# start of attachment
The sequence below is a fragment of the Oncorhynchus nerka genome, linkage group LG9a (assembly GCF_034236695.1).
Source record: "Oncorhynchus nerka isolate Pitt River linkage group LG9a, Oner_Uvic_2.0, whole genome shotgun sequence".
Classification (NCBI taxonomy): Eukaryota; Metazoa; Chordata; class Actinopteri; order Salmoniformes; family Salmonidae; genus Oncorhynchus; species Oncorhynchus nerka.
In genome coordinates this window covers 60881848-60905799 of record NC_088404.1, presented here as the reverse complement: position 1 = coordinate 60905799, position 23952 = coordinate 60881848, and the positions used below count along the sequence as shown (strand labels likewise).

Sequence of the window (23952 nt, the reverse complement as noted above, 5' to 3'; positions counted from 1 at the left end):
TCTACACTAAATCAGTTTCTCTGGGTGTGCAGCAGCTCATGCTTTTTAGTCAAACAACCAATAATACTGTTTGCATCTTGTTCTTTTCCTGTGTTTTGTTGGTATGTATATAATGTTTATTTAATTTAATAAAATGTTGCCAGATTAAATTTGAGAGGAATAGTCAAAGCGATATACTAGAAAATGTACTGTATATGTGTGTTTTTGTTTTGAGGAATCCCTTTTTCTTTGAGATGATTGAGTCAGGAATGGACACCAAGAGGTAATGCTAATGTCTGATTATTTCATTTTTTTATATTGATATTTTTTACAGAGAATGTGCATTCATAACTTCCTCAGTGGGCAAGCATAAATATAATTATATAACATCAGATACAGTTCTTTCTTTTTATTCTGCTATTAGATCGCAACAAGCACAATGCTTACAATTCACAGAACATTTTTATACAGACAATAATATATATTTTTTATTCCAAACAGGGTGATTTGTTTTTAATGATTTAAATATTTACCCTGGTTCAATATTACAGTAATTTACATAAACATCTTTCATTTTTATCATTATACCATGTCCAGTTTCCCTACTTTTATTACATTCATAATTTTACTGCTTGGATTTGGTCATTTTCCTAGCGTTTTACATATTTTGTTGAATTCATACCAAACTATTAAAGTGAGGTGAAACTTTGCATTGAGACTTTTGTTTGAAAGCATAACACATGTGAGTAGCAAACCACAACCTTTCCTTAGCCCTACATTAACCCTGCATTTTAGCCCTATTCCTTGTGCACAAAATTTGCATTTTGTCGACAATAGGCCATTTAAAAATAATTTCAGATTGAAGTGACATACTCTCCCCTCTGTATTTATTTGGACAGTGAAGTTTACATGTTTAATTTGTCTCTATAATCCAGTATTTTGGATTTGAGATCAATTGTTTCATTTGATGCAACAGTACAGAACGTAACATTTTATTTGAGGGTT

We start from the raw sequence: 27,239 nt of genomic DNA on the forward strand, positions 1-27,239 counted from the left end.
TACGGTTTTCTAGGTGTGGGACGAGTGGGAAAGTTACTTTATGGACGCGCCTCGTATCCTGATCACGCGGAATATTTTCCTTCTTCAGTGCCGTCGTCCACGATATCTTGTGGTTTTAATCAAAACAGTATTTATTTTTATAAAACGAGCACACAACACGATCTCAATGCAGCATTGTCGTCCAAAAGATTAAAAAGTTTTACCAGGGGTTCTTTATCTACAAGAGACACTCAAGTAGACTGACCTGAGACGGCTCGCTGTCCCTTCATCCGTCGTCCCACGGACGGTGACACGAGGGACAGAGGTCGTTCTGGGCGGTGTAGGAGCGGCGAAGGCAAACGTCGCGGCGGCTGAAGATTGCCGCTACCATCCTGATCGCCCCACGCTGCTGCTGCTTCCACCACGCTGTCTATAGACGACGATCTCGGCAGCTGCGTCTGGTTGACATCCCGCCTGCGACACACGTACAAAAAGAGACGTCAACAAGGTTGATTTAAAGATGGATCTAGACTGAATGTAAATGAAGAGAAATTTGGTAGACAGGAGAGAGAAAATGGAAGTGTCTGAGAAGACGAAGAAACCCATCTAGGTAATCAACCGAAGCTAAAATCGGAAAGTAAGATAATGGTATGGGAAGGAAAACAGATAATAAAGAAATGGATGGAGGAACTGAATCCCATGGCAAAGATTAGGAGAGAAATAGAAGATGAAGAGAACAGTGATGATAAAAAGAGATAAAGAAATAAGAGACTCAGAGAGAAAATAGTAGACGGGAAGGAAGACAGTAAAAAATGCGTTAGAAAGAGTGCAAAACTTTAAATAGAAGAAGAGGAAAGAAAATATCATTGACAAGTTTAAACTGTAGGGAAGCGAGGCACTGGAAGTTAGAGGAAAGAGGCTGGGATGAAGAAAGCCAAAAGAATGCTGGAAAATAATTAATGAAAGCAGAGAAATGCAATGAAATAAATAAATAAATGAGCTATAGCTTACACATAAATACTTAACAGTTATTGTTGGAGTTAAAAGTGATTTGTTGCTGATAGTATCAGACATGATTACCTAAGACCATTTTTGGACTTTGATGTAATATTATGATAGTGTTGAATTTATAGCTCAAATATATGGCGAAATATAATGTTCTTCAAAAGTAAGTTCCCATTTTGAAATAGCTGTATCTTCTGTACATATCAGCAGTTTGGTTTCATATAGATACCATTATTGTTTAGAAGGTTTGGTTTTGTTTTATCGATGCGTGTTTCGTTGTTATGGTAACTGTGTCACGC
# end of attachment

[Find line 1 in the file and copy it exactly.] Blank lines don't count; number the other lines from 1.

The sequence below is a fragment of the Oncorhynchus nerka genome, linkage group LG9a (assembly GCF_034236695.1).